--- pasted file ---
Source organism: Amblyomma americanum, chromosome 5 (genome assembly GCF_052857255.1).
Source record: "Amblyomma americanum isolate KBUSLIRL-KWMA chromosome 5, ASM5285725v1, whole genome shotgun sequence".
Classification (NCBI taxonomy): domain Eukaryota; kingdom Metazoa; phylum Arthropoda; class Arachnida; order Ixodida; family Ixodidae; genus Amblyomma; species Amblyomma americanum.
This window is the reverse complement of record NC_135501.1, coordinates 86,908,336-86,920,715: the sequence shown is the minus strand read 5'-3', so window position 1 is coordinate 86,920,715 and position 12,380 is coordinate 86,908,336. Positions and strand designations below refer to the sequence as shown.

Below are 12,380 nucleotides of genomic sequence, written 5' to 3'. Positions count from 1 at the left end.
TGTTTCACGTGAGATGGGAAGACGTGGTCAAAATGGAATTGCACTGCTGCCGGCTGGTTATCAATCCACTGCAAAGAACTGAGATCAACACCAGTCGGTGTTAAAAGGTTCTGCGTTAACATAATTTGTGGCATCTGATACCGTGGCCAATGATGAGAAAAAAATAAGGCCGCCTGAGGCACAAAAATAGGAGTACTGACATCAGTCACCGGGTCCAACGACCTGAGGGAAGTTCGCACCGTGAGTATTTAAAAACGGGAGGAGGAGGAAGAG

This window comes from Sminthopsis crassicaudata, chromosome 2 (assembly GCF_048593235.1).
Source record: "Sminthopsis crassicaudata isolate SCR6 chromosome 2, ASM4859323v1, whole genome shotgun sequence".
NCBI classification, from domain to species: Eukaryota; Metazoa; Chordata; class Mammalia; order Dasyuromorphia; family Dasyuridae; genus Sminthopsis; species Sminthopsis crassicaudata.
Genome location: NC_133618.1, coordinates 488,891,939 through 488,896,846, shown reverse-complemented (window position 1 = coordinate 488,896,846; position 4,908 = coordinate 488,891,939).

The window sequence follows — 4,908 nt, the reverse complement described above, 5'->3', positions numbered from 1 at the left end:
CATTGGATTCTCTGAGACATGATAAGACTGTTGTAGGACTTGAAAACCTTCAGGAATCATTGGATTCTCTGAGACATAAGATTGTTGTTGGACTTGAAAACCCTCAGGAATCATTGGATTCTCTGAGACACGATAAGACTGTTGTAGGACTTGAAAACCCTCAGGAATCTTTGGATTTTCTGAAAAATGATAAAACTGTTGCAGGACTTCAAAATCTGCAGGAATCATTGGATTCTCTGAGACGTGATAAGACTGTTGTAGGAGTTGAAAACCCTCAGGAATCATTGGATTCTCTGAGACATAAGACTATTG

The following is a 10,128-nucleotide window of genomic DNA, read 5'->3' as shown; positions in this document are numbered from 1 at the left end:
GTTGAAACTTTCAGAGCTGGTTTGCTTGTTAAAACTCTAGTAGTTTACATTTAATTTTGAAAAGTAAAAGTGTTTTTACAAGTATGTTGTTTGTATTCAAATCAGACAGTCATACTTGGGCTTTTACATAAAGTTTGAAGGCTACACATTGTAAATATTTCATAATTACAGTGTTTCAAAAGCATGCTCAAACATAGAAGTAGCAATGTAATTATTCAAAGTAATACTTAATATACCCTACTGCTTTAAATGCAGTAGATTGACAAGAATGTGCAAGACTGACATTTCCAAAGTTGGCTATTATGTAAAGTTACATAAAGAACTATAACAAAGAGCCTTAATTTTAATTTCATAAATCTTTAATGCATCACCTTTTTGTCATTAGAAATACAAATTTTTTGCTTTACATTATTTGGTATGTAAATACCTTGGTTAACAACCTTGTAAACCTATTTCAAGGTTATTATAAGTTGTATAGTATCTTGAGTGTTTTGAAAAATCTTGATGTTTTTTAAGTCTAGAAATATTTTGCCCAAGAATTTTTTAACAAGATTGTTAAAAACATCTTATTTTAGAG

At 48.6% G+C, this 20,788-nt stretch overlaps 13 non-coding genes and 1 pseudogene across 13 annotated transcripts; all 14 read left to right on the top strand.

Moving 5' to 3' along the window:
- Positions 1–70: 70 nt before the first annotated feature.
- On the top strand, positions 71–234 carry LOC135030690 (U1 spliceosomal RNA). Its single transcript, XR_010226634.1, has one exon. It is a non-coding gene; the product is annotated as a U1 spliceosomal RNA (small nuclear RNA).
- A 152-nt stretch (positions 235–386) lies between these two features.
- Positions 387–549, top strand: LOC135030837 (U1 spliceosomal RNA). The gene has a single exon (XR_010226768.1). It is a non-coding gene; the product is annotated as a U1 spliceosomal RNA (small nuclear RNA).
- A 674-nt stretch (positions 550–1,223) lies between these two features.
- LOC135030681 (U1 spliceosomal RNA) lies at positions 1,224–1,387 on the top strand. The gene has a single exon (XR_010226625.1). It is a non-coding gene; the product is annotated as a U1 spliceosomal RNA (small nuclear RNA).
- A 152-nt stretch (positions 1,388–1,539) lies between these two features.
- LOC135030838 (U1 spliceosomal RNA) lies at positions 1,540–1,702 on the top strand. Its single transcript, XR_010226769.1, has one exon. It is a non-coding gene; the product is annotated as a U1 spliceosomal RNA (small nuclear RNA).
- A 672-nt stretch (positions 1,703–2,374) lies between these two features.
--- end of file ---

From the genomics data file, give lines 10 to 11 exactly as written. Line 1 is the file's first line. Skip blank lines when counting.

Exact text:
Genome location: NC_133618.1, coordinates 488,891,939 through 488,896,846, shown reverse-complemented (window position 1 = coordinate 488,896,846; position 4,908 = coordinate 488,891,939).

The window sequence follows — 4,908 nt, the reverse complement described above, 5'->3', positions numbered from 1 at the left end: